The Gatekeepers: Federal District Courts in the Political Process

By Kevin L. Lyles | Go to book overview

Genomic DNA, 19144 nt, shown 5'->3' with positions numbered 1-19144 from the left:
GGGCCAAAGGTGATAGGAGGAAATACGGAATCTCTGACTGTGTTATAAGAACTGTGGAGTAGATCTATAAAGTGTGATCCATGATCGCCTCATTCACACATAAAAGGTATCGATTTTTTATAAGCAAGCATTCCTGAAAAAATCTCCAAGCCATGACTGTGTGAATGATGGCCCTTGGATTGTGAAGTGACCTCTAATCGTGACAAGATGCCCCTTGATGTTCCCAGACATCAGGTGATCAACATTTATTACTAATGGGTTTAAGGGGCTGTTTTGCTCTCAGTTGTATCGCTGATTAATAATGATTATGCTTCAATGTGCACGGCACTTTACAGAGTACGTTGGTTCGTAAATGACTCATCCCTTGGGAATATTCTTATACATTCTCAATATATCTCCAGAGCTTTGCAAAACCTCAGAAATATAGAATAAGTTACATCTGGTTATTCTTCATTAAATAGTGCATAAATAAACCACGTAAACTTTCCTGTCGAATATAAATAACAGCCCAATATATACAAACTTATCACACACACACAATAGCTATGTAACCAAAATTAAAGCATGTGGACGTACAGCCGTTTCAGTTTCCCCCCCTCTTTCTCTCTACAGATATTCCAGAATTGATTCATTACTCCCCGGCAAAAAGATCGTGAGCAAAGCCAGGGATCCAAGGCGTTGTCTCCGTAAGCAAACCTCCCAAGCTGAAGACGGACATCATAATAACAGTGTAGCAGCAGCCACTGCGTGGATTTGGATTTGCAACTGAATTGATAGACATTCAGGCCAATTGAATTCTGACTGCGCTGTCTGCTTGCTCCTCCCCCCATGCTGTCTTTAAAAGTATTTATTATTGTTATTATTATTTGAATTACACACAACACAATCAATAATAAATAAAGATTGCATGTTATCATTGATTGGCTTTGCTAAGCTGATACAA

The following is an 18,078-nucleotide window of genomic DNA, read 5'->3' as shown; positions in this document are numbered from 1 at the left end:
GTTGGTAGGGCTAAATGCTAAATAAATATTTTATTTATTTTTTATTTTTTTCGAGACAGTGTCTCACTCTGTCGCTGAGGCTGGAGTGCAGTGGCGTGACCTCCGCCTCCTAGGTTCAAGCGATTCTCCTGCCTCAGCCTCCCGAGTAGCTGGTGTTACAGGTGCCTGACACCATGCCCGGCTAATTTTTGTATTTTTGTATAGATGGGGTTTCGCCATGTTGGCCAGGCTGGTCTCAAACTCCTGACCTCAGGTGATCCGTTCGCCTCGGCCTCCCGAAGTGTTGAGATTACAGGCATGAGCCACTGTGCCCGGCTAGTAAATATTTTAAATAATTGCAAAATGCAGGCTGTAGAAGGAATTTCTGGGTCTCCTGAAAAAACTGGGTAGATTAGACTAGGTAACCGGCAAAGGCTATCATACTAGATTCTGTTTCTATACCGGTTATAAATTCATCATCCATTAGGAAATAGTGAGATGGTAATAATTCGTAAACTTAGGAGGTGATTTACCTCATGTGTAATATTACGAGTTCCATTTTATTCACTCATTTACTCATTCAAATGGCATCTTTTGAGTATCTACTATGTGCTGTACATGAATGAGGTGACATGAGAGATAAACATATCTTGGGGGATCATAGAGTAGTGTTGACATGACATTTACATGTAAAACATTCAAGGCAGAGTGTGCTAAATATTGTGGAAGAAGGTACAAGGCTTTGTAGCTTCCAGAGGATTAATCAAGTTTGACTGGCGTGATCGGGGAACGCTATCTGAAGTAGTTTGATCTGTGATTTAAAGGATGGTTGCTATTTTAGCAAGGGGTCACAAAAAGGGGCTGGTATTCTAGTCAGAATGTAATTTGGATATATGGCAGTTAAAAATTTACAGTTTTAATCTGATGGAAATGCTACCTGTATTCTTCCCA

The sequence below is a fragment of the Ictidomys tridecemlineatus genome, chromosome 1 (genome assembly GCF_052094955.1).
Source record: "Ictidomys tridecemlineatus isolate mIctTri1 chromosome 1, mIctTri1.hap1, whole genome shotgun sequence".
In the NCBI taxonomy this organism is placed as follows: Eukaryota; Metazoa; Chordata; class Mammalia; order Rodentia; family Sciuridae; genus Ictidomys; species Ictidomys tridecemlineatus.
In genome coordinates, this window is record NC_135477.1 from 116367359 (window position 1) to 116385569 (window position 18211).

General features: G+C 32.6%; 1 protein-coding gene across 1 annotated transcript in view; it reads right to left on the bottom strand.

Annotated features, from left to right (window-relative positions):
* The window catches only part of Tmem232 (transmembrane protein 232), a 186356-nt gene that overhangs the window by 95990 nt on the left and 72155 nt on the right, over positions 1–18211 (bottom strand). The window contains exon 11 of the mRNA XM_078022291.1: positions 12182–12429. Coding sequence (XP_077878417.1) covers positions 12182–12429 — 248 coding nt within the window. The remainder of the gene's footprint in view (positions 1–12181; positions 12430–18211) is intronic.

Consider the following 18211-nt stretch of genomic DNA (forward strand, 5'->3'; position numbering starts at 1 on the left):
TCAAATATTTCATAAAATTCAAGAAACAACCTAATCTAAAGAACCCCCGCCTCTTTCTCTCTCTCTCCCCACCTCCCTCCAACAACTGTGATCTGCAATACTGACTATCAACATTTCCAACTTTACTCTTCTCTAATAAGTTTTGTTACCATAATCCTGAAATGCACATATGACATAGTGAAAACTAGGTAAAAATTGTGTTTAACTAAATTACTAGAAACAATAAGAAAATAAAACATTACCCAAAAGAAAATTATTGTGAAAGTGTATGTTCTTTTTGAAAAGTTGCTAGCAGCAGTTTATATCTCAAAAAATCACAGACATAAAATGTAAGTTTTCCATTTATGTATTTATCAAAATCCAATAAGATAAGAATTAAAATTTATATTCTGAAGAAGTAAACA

complement existing studies that provide limited support for the thesis that female judges bring a different perspective to the bench. However, for the most part, like previous studies, for many reasons this analysis does not support gender-specific generalizations. These reasons, discussed at length in previous works, 33 include first, that the psychological and legal theories regarding differences between men and women may be wrong; that is, the theory that women and men approach and resolve moral and legal problems differently is incorrect. 34 Second, it is possible that voting behavior (SDCC data) and the questions asked in the NDJS are not the most appropriate tools for determining the difference between male and female judges. It could be also that more survey questions regarding gender-related issues may have revealed greater differences. Third, as explained by Sue Davis and others, it could be that "differences among men and women are neutralized by the very nature of law and the legal process." 35 More specifically, it could be that because female judges are a small minority of newcomers to the bench, they are especially careful to maintain reputations as team players. This rationale might help to explain the much higher percentages of "no opinion" responses by female judges than for male judges for many of the NDJS questions.